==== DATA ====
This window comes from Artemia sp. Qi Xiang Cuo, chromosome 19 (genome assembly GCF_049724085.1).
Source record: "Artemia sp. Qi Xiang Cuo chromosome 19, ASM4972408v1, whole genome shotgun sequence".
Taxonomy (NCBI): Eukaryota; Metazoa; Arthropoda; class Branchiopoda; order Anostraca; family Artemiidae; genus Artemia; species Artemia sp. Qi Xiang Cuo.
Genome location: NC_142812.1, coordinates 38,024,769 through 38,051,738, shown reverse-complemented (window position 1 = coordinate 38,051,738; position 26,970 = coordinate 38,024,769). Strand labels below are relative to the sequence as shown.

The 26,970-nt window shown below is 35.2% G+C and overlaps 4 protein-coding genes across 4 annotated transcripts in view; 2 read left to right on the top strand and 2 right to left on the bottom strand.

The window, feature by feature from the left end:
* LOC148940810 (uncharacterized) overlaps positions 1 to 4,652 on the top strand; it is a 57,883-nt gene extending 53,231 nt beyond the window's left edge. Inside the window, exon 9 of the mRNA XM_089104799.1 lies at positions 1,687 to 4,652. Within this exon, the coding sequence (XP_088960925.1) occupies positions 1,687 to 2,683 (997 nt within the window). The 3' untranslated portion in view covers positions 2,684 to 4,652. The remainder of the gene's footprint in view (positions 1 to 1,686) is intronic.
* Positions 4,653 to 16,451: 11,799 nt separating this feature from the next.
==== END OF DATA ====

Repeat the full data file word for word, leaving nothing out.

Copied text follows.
This window comes from Artemia sp. Qi Xiang Cuo, chromosome 19 (genome assembly GCF_049724085.1).
Source record: "Artemia sp. Qi Xiang Cuo chromosome 19, ASM4972408v1, whole genome shotgun sequence".
Taxonomy (NCBI): Eukaryota; Metazoa; Arthropoda; class Branchiopoda; order Anostraca; family Artemiidae; genus Artemia; species Artemia sp. Qi Xiang Cuo.
Genome location: NC_142812.1, coordinates 38,024,769 through 38,051,738, shown reverse-complemented (window position 1 = coordinate 38,051,738; position 26,970 = coordinate 38,024,769). Strand labels below are relative to the sequence as shown.

The 26,970-nt window shown below is 35.2% G+C and overlaps 4 protein-coding genes across 4 annotated transcripts in view; 2 read left to right on the top strand and 2 right to left on the bottom strand.

The window, feature by feature from the left end:
* LOC148940810 (uncharacterized) overlaps positions 1 to 4,652 on the top strand; it is a 57,883-nt gene extending 53,231 nt beyond the window's left edge. Inside the window, exon 9 of the mRNA XM_089104799.1 lies at positions 1,687 to 4,652. Within this exon, the coding sequence (XP_088960925.1) occupies positions 1,687 to 2,683 (997 nt within the window). The 3' untranslated portion in view covers positions 2,684 to 4,652. The remainder of the gene's footprint in view (positions 1 to 1,686) is intronic.
* Positions 4,653 to 16,451: 11,799 nt separating this feature from the next.